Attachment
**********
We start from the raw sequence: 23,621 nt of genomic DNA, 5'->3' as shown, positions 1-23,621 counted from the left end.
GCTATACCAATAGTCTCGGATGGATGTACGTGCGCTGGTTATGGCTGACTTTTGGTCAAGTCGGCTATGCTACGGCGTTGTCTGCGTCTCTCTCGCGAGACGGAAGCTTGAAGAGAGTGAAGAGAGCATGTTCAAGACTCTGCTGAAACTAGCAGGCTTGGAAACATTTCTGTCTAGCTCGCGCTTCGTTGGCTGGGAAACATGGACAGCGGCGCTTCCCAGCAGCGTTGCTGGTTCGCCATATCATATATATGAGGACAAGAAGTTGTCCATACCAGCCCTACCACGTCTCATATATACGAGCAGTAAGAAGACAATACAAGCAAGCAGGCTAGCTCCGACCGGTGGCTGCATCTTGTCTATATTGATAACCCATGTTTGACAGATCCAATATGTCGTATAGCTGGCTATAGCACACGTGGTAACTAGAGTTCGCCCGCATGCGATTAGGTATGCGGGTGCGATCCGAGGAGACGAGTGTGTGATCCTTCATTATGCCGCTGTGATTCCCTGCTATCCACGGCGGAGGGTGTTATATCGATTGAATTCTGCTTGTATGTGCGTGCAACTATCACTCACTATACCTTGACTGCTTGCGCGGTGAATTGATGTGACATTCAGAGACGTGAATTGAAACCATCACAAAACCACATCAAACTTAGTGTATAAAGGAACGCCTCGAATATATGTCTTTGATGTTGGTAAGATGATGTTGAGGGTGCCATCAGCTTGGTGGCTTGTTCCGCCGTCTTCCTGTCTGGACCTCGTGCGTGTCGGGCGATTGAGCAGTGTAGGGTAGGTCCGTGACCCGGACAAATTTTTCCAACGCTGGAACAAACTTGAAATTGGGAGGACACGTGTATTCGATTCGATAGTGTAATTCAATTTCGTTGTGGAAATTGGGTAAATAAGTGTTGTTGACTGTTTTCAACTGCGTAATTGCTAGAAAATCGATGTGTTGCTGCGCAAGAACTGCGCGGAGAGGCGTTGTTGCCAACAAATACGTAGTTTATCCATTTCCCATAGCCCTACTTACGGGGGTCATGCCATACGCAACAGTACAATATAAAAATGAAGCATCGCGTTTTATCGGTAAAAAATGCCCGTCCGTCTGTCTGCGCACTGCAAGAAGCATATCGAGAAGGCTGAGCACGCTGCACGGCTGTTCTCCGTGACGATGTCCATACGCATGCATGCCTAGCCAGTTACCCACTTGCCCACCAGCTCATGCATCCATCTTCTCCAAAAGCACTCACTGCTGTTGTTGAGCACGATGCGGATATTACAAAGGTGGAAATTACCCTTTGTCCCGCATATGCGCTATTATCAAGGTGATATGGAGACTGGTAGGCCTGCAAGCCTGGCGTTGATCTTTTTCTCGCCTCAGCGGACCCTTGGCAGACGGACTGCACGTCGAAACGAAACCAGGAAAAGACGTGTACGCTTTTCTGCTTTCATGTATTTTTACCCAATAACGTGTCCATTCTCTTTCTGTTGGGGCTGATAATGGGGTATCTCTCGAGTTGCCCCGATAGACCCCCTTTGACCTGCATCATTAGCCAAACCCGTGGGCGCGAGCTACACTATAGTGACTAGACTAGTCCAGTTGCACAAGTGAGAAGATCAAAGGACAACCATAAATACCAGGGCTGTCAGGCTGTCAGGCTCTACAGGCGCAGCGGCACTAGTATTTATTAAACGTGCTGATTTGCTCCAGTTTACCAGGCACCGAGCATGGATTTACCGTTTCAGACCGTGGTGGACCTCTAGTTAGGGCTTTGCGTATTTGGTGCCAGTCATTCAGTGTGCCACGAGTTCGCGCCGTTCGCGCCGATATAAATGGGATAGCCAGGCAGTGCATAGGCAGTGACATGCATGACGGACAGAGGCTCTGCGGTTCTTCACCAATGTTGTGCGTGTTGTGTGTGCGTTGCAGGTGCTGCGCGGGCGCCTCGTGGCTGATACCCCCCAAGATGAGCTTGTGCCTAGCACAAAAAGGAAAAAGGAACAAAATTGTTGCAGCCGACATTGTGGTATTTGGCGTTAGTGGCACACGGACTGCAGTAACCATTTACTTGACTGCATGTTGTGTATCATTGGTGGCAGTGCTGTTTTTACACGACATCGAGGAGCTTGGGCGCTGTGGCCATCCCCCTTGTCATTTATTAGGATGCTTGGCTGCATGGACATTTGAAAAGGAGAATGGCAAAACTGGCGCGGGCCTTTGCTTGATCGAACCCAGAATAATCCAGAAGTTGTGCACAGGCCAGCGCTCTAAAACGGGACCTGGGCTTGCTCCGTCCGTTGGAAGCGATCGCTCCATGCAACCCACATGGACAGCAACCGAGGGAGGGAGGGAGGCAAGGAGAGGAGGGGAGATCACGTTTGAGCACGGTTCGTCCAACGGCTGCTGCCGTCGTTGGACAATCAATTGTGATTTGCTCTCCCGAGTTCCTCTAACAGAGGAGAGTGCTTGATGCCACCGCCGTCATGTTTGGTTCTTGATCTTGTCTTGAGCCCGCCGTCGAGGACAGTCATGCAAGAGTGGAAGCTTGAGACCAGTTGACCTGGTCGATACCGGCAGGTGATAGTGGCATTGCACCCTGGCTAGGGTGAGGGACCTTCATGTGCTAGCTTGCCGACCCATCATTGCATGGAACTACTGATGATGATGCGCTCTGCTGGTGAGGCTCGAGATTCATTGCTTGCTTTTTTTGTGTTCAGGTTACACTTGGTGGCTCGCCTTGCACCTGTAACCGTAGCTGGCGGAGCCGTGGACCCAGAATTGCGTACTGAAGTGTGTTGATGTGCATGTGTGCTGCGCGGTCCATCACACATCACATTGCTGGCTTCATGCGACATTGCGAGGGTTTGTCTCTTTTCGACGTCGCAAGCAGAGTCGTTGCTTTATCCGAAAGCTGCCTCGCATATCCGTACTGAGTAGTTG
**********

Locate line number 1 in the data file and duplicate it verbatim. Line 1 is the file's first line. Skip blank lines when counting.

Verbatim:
We start from the raw sequence: 23,621 nt of genomic DNA, 5'->3' as shown, positions 1-23,621 counted from the left end.